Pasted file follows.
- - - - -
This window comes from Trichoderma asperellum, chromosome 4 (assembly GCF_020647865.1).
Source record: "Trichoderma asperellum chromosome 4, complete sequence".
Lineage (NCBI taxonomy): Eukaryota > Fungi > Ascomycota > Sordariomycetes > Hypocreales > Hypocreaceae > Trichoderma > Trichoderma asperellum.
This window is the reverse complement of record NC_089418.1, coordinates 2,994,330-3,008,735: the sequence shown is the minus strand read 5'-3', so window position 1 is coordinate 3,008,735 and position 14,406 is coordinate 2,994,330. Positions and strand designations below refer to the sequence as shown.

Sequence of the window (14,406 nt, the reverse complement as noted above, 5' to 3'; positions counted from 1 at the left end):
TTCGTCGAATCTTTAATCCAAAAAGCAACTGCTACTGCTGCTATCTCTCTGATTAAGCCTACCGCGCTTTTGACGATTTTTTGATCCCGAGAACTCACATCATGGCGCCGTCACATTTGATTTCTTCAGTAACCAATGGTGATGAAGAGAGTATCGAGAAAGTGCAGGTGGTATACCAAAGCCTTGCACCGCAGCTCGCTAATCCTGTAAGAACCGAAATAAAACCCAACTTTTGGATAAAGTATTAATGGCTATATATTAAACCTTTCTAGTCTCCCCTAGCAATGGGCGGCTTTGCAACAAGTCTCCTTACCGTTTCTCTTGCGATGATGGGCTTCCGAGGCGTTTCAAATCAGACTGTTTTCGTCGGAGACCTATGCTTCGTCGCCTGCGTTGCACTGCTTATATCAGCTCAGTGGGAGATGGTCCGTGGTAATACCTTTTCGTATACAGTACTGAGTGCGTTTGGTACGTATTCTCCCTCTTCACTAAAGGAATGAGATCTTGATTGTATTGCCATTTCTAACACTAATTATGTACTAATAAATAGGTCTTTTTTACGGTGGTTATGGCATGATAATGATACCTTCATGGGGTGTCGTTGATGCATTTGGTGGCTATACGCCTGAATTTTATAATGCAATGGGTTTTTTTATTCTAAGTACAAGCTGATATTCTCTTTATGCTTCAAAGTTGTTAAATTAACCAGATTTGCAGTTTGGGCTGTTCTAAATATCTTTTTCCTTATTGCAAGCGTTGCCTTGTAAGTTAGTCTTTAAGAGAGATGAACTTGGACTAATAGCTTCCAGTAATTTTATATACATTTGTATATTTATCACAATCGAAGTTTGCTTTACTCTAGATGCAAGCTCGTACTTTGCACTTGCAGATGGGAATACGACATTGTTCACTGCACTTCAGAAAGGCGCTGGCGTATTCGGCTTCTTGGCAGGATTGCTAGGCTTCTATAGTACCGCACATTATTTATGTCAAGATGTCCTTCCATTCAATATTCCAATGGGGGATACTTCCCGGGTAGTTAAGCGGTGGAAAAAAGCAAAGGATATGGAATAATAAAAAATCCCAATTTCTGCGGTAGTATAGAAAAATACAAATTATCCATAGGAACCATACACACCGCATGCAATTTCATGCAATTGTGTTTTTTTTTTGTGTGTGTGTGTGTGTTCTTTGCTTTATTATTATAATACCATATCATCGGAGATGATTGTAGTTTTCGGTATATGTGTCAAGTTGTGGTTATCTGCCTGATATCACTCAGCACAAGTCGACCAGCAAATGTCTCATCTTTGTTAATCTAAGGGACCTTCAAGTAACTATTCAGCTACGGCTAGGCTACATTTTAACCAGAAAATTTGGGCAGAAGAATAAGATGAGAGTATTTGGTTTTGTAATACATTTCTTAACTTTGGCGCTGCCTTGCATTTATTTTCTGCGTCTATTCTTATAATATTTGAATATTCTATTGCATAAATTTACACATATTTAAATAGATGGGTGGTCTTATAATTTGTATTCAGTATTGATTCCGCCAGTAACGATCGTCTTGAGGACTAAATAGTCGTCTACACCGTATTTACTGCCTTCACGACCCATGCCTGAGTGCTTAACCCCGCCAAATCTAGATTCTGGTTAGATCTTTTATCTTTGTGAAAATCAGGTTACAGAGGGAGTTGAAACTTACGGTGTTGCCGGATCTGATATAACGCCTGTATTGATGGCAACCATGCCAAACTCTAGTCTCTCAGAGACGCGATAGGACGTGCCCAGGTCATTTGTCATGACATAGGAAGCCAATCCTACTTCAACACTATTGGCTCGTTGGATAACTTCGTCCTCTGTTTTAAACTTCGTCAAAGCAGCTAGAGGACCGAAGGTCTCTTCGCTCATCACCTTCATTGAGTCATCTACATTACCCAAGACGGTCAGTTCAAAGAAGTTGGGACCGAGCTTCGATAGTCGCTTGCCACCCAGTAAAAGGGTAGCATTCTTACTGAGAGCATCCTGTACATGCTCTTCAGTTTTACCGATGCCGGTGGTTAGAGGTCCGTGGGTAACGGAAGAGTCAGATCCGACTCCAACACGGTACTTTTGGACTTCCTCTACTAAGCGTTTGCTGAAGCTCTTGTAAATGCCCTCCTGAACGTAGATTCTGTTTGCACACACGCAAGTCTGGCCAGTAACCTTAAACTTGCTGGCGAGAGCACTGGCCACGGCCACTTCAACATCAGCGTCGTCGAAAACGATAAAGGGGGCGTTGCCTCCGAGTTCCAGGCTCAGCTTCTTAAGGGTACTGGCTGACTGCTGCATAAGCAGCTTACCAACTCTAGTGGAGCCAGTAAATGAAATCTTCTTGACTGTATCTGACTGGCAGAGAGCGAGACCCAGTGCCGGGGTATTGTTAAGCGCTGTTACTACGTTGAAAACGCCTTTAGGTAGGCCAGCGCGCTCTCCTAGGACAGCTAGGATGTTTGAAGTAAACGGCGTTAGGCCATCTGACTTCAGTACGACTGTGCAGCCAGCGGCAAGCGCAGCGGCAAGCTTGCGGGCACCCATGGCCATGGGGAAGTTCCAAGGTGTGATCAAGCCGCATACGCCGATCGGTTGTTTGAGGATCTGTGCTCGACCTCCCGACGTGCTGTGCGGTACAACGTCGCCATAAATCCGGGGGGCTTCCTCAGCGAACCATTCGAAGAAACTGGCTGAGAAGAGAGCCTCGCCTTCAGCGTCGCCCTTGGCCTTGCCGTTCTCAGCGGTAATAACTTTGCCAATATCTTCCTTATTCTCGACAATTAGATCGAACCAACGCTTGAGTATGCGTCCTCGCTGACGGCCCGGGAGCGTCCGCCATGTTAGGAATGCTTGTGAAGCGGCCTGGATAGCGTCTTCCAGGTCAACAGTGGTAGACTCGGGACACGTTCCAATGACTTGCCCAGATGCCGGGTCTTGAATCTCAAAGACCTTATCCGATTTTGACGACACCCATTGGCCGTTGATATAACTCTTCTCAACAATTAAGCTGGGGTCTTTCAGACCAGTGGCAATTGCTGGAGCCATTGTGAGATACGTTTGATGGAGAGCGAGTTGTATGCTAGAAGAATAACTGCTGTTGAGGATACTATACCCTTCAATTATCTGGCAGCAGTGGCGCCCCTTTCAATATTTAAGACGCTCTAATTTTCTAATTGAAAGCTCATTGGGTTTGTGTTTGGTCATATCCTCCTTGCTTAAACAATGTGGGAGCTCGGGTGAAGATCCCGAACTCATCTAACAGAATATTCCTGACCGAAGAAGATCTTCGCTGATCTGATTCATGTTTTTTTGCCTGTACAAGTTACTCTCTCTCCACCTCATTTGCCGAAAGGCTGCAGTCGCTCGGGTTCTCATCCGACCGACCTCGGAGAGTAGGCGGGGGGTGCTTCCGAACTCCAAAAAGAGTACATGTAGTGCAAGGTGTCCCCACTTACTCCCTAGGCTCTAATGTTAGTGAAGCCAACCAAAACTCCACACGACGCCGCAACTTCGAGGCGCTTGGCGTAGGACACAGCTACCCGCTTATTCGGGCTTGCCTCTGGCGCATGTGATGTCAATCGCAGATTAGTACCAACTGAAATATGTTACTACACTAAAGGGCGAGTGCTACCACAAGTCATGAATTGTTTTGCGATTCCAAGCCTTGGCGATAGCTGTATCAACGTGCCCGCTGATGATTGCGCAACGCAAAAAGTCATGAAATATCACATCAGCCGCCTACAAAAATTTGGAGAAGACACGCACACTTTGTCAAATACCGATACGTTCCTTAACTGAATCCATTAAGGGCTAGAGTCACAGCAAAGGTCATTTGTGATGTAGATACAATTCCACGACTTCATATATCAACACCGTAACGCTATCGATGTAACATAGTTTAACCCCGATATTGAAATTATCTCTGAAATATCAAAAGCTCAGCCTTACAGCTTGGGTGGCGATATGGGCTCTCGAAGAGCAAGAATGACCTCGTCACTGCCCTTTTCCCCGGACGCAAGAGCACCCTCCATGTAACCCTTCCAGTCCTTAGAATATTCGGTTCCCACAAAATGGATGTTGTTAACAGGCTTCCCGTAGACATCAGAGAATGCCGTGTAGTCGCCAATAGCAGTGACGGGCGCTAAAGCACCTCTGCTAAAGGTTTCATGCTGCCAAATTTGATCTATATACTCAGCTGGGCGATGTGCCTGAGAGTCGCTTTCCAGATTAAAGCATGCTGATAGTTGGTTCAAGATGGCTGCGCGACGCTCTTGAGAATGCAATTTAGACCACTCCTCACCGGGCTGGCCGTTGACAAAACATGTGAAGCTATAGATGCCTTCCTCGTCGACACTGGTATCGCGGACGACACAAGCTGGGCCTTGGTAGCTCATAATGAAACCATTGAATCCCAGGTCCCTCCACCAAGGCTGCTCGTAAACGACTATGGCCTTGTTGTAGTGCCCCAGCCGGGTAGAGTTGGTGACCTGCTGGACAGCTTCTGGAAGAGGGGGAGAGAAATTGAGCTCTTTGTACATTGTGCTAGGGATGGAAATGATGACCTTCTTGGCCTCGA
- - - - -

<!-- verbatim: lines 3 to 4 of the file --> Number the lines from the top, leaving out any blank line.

Lineage (NCBI taxonomy): Eukaryota > Fungi > Ascomycota > Sordariomycetes > Hypocreales > Hypocreaceae > Trichoderma > Trichoderma asperellum.
This window is the reverse complement of record NC_089418.1, coordinates 2,994,330-3,008,735: the sequence shown is the minus strand read 5'-3', so window position 1 is coordinate 3,008,735 and position 14,406 is coordinate 2,994,330. Positions and strand designations below refer to the sequence as shown.